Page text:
Take for instance the case where organisation-wide email is implemented as the preferred medium of communication, but the typing speed of employees is 15 words a minute. Although the email system may reduce the stationery costs, the time of enquiries and responses increases drastically. Training is therefore one example of the considerations organisation would have to bear in mind in the implementation of such systems.

Moreover, caution must be observed when determining/developing systems, since improper consultation and management can lead to budget overruns, inefficient implementation and a system that defeats the purpose for which it was obtained.

Turning the corporate ship onto a new knowledge management course demands steady hands. And, it’s top management who must be right out in front, in the same way that he/she has to be out in front of major investments in technology hardware or software.

The fact is that if employees don’t see management leading the way, they’re not going to lend their support and we risk losing our company’s valued intellectual capital.

Leveraging Corporate Leadership for Effective Results

A working definition of ‘Leadership’ is the ability of an individual to glean the commitment of others towards the realisation of a goal or objective (Cole 1995). A dissection of this enables the extraction of key concepts in understanding the nature, and subsequent application of leadership ability in a more effective manner.


An Understanding of Leadership

But I find this dissection best treated with in reverse order. Looking first at the goal or objective and its realisation, we can note certain characteristics (call it best-practices if you prefer) that guide the identification of goals. Adair (2004) encapsulated these in his SMARTER ‘checklist’, stating that goals need to be Specific, Measurable, Agreed, Realistic, Time-bounded, Evaluated, Reviewed. If they are not, then we face some inherent risk in their realisation.

Where the objectives are unclear or not time bound, work towards its realisation tends to not be the most efficient or effective. This same would apply to the other criteria, and as a result we have within the SMARTER model an operational framework for defining goals and objectives to effectively enable their realisation.

There is another dimension to consider – that of gleaning the commitment of others. Why would people commit to the realisation of a goal? We know that except in instances of absolute selflessness (if it exists), the individual works towards a goal if it is in his/her interest or benefit to do so – whether that benefit is direct or indirect; extrinsic or intrinsic.

Further to this fundamental premise, the advent of division of labour gave rise to the basic concept of the group or organisation as we know it today – two or more persons working towards a common objective. The degrees of formality and permanence may have shifted (Cole 2003), but the underlying need of each other – be it for social, economic or other purposes – has perpetuated.

Thus guided we recognise that people would commit to a goal individually or as a group if the goal is synchronous with their desires or states of being. Restating this from another angle, people would commit to a goal that they (helped to) determine. Wallis alluded to this in saying, “there is a natural opposition among men to anything they have not thought of themselves.”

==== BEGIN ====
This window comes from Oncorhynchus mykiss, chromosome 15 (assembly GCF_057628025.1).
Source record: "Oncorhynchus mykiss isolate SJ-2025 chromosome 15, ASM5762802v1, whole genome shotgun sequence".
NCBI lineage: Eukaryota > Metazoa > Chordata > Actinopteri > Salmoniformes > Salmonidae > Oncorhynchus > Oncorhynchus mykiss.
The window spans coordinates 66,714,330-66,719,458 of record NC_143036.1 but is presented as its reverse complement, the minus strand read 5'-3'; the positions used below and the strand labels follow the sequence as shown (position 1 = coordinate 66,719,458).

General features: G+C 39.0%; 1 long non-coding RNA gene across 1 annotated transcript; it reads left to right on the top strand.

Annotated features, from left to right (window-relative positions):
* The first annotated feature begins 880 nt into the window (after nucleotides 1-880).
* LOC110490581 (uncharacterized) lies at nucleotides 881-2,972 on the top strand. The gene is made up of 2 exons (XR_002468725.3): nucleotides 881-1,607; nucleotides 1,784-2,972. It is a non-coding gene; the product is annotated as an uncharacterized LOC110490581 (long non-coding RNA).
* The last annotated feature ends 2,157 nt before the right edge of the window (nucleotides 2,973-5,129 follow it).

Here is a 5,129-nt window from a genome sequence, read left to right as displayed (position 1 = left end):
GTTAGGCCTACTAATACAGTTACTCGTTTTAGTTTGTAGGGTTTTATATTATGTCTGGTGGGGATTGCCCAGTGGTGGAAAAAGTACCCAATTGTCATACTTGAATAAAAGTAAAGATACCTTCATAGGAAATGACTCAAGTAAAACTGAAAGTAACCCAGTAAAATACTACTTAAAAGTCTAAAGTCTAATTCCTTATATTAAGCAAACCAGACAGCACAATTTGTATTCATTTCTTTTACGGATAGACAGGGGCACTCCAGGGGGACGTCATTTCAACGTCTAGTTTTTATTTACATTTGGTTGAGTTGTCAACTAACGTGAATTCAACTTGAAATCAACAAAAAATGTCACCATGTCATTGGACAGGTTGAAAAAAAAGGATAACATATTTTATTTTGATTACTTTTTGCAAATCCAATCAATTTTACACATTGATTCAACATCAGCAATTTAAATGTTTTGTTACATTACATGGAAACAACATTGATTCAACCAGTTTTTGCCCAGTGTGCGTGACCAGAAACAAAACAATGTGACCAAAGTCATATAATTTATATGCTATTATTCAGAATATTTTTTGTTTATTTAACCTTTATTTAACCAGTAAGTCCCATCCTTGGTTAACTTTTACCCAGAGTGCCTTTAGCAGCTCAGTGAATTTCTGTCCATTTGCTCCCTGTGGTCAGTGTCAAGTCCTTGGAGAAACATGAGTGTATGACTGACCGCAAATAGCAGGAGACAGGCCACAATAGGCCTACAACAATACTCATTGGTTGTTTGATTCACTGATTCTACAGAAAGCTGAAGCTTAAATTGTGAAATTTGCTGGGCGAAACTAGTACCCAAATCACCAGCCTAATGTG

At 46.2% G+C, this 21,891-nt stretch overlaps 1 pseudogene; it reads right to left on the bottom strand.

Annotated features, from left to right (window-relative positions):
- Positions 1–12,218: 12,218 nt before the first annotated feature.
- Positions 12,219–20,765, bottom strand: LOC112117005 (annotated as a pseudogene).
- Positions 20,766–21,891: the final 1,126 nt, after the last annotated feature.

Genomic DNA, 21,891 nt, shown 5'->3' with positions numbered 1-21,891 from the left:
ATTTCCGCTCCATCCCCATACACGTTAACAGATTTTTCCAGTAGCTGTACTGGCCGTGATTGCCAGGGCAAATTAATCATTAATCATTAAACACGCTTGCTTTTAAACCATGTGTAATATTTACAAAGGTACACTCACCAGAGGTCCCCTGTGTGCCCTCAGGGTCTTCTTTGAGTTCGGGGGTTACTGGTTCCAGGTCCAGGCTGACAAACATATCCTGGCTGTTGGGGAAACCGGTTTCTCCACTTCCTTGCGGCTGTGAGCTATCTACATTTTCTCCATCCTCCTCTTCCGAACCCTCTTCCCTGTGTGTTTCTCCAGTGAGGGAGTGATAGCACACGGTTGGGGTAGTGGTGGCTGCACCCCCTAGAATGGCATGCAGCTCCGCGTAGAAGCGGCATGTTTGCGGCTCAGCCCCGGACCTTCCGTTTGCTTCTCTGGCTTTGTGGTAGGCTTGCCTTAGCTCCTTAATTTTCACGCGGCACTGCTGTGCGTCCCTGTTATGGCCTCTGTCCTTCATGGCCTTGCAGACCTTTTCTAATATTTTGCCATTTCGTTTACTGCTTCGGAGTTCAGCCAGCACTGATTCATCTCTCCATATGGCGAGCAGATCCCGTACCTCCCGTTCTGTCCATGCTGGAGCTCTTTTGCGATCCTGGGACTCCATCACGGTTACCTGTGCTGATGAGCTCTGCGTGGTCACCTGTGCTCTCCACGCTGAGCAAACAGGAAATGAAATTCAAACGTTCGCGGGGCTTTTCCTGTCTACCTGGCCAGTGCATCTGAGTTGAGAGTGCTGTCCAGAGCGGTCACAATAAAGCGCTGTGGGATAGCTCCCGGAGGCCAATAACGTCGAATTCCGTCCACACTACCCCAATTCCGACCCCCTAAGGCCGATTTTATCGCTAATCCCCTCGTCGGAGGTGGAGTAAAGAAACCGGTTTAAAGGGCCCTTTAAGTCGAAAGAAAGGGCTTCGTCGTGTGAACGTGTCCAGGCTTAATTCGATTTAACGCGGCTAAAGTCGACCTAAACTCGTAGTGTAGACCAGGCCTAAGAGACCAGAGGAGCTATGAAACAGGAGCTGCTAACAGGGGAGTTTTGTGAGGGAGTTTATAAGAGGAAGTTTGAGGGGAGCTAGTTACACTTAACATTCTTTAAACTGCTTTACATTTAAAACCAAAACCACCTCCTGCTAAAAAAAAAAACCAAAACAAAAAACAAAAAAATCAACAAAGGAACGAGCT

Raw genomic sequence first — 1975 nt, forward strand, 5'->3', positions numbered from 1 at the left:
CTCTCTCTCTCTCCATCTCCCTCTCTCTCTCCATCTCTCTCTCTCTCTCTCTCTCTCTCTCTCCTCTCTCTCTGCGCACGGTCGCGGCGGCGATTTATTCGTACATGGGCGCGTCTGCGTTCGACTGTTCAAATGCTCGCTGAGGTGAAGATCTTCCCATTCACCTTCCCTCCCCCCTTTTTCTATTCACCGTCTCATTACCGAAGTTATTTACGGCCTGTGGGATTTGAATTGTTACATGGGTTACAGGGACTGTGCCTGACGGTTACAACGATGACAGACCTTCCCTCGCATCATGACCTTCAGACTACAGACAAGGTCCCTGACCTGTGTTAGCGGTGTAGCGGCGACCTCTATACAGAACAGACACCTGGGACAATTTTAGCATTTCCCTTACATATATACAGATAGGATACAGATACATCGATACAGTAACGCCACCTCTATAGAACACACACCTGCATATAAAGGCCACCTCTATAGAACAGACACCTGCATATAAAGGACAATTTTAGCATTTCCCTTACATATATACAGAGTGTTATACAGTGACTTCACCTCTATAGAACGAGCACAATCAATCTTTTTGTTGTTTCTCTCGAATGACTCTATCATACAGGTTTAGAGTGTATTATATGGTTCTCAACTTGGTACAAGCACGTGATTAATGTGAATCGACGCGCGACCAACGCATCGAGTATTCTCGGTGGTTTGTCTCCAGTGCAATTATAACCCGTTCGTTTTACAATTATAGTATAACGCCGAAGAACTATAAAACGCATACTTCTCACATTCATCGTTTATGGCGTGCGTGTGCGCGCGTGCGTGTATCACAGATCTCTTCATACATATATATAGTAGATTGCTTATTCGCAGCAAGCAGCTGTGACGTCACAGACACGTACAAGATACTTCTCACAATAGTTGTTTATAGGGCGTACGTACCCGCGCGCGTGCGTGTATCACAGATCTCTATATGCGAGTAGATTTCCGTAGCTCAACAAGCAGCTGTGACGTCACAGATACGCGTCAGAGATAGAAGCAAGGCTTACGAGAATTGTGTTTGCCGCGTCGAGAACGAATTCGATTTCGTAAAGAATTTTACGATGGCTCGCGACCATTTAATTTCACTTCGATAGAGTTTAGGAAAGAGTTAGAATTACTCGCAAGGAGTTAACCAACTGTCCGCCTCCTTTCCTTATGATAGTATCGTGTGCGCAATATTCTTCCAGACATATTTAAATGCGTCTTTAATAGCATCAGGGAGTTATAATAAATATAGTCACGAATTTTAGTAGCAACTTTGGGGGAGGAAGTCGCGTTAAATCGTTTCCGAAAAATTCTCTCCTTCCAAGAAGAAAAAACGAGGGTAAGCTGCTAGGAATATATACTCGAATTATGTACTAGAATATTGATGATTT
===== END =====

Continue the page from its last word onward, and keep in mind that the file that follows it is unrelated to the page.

The third dimension in our understanding of leadership is that of the individual’s ability to gain that commitment from others. And it is on this point that complexity is amplified. What is that secret ingredient? Is it charisma? One’s integrity? Distinct traits, perhaps? Or is it rather situational, and a result of extenuating circumstances? Are leaders made? Are they born? Does leadership happen?

Each theory or perspective that has been offered has made a contribution to the understanding of the dynamics of leadership, but application has been quite another dynamic. And it is in lieu of the latter that we revert to the fundamentals of interpersonal interaction.

One’s ability to influence others within a corporate context is emphasised within the intersect of confidence (based on some degree of consistency in competence) communication (based on a recognition of interdependence); and commitment to a cause.



People tend to respond to confidence. Whether this confidence is based on our degree of comfort in a given situation, or exudes in spite of that situation, confidence tends to effect ‘followership’. In an organisational context (based on limited research), where the person serving in a leadership capacity is confident in their position, or alternatively has demonstrated competence in performing the functions of that role, his/her subordinates tend to willingly follow the individual or at the very least respond positively to their direction. This is reinforced by Glickman (1987) who said, “…one who aspires to craft or to lead is at a loss if he/she …lacks the knowledge, skills or practices to work toward or to achieve that end.”



Interpersonal interaction, based on the available media and channels of communication, can (re)define the effectiveness of leaders. Two key factors in this regard have been observed to play a pivotal role in the effectiveness of leaders – the clarity and tone of communication.

Clarity of interaction tend to incorporate both transmitting and receiving information – and signalling feedback. It is not uncommon to hear of complaints of ambiguous meanings or mixed signals from their supervisors and managers – and this suggests ineffective communication.